"No new conventional coal plant can meet EPA’s
new pollution standard. The only way to cut a coal plant’s emissions in half is
to build it with carbon capture and sequestration, which adds as much as 30
percent to its cost."
Now, before you celebrate (or decry) the EPA rule as a strong
bid to crush Big Coal, you should know two things: 1) the rules only apply to new coal plants. Existing ones are just
as dirty and just as active. Yes, there is a wave of coal-plant retirements,
but this is due to age limits established long ago for the purpose of safety.
2) Coal is already dead. The rules aren't what is ending coal plant construction, natural gas is. There are no new coal plants planned
between now and 2035. As one coal representative says: “We don’t have any plans
to build new coal plants. So the rules won’t have much of an impact.” This is why the EPA ruling came and went and the stock market hardly noticed
But in a way it is a nice strategic moment to pass stronger emissions requirements, when nobody cares, because later they may well care, and the law will already be established. But this doesn't exactly promote green energy. The existing industry will need to be dragged kicking and screaming to renewables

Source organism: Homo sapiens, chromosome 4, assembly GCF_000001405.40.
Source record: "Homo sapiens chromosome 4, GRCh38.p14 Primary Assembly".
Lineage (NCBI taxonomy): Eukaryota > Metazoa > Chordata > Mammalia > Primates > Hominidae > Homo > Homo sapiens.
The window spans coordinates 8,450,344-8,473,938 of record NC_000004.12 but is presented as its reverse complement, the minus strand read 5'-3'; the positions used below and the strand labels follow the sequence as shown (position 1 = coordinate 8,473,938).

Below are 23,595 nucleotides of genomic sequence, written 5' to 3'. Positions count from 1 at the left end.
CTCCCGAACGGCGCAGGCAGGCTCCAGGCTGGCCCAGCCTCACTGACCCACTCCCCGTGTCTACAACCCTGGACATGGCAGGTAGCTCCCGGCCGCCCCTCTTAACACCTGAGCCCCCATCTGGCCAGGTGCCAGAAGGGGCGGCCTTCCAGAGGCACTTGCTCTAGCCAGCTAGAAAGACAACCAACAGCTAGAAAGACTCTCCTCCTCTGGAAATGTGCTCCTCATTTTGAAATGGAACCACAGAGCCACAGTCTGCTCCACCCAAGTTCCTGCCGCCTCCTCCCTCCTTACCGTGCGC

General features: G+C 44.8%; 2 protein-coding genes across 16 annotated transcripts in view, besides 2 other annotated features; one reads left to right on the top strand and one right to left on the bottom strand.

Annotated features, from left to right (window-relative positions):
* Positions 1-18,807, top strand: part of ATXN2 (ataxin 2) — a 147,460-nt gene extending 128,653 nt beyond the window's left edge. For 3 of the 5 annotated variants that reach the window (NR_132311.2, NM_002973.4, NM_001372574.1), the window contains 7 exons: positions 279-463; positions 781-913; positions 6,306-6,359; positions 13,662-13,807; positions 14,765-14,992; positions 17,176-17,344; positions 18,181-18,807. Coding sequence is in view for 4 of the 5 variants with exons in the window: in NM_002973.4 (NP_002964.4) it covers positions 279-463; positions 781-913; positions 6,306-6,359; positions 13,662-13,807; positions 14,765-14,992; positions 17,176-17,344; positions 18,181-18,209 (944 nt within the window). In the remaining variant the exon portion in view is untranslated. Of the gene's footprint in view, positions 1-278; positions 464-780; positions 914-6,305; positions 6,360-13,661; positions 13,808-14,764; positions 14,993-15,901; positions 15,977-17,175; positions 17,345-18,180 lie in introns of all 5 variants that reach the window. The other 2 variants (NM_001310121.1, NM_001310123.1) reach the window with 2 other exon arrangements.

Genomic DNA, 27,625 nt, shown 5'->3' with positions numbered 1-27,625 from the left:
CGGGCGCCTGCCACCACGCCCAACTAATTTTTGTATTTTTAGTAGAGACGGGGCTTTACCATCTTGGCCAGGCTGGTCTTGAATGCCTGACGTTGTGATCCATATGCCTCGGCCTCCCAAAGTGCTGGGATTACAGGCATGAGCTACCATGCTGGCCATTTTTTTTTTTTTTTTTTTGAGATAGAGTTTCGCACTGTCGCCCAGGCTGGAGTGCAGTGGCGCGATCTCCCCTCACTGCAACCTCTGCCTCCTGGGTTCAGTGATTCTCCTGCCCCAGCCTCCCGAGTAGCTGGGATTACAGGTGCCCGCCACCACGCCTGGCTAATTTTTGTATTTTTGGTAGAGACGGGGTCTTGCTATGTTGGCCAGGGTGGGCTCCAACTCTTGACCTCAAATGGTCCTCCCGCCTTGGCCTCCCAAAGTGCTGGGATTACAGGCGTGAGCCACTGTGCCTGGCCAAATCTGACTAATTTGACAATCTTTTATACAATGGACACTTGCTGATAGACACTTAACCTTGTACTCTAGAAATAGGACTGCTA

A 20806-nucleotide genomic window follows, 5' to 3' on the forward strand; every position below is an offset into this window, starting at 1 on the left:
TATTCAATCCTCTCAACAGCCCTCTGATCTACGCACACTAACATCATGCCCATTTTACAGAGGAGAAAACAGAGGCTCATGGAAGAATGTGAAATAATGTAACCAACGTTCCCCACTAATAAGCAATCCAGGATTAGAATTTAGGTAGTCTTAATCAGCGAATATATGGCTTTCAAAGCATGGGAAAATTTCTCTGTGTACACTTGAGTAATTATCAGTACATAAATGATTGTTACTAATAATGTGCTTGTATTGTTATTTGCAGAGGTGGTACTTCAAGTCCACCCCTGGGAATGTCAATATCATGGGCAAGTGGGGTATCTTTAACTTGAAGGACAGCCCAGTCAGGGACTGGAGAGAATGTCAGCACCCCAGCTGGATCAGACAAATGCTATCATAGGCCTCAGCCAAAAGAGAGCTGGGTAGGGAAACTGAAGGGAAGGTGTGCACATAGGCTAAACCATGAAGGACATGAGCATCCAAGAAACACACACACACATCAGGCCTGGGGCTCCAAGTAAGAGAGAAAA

, and we need to have the guts to drag them.
Bonus Easter egg: coalisclean.com
Meanwhile, when it comes to alternatives
are already cheaper
than coal (9.1 cents/kwh vs. coal’s 13.3 cents/kwh, though ewea
gives different ratios
--see their neat tool
, and politifact
), and their cost is plummeting as production gets more
Furthermore, while Big Oil jacks up the price of gas at the pump, and "Exxon boasts in its Securities and Exchange Commission filings that for every dollar increase in the price of oil, their profits rise by $375 million," Democrats have proposed a bill to cut Big Oil Subsidies by $20 billion
, and give the proceeds to green energy. Obama supports the bill, and has proposed deeper subsidy cuts.
The Republican response to rising gas prices, predictably, is more drilling and the Keystone XL pipeline, even though "experts and outside analyses say such actions would also have little to